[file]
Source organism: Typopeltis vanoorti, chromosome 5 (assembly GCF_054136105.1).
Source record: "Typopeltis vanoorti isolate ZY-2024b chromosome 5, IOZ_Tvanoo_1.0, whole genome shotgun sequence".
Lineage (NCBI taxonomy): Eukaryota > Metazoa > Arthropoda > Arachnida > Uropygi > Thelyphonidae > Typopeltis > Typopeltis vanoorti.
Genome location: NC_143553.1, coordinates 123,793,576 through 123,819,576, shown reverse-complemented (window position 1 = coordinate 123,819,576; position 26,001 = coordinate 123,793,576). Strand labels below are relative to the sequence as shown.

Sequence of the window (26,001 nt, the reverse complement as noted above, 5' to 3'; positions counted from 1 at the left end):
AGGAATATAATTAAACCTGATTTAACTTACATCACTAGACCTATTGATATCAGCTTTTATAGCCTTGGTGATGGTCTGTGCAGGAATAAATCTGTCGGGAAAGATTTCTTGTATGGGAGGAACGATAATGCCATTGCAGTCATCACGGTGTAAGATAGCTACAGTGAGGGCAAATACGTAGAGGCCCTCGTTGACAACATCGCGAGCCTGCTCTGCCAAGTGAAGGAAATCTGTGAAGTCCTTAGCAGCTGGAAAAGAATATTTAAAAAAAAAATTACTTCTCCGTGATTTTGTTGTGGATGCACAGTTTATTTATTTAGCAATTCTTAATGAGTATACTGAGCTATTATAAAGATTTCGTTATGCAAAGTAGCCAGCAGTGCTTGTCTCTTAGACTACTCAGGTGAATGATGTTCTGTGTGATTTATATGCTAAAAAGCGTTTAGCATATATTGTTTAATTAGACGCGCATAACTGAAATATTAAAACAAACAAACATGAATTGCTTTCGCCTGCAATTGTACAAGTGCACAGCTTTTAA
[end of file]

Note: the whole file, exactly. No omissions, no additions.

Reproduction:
Source organism: Typopeltis vanoorti, chromosome 5 (assembly GCF_054136105.1).
Source record: "Typopeltis vanoorti isolate ZY-2024b chromosome 5, IOZ_Tvanoo_1.0, whole genome shotgun sequence".
Lineage (NCBI taxonomy): Eukaryota > Metazoa > Arthropoda > Arachnida > Uropygi > Thelyphonidae > Typopeltis > Typopeltis vanoorti.
Genome location: NC_143553.1, coordinates 123,793,576 through 123,819,576, shown reverse-complemented (window position 1 = coordinate 123,819,576; position 26,001 = coordinate 123,793,576). Strand labels below are relative to the sequence as shown.

Sequence of the window (26,001 nt, the reverse complement as noted above, 5' to 3'; positions counted from 1 at the left end):
AGGAATATAATTAAACCTGATTTAACTTACATCACTAGACCTATTGATATCAGCTTTTATAGCCTTGGTGATGGTCTGTGCAGGAATAAATCTGTCGGGAAAGATTTCTTGTATGGGAGGAACGATAATGCCATTGCAGTCATCACGGTGTAAGATAGCTACAGTGAGGGCAAATACGTAGAGGCCCTCGTTGACAACATCGCGAGCCTGCTCTGCCAAGTGAAGGAAATCTGTGAAGTCCTTAGCAGCTGGAAAAGAATATTTAAAAAAAAAATTACTTCTCCGTGATTTTGTTGTGGATGCACAGTTTATTTATTTAGCAATTCTTAATGAGTATACTGAGCTATTATAAAGATTTCGTTATGCAAAGTAGCCAGCAGTGCTTGTCTCTTAGACTACTCAGGTGAATGATGTTCTGTGTGATTTATATGCTAAAAAGCGTTTAGCATATATTGTTTAATTAGACGCGCATAACTGAAATATTAAAACAAACAAACATGAATTGCTTTCGCCTGCAATTGTACAAGTGCACAGCTTTTAA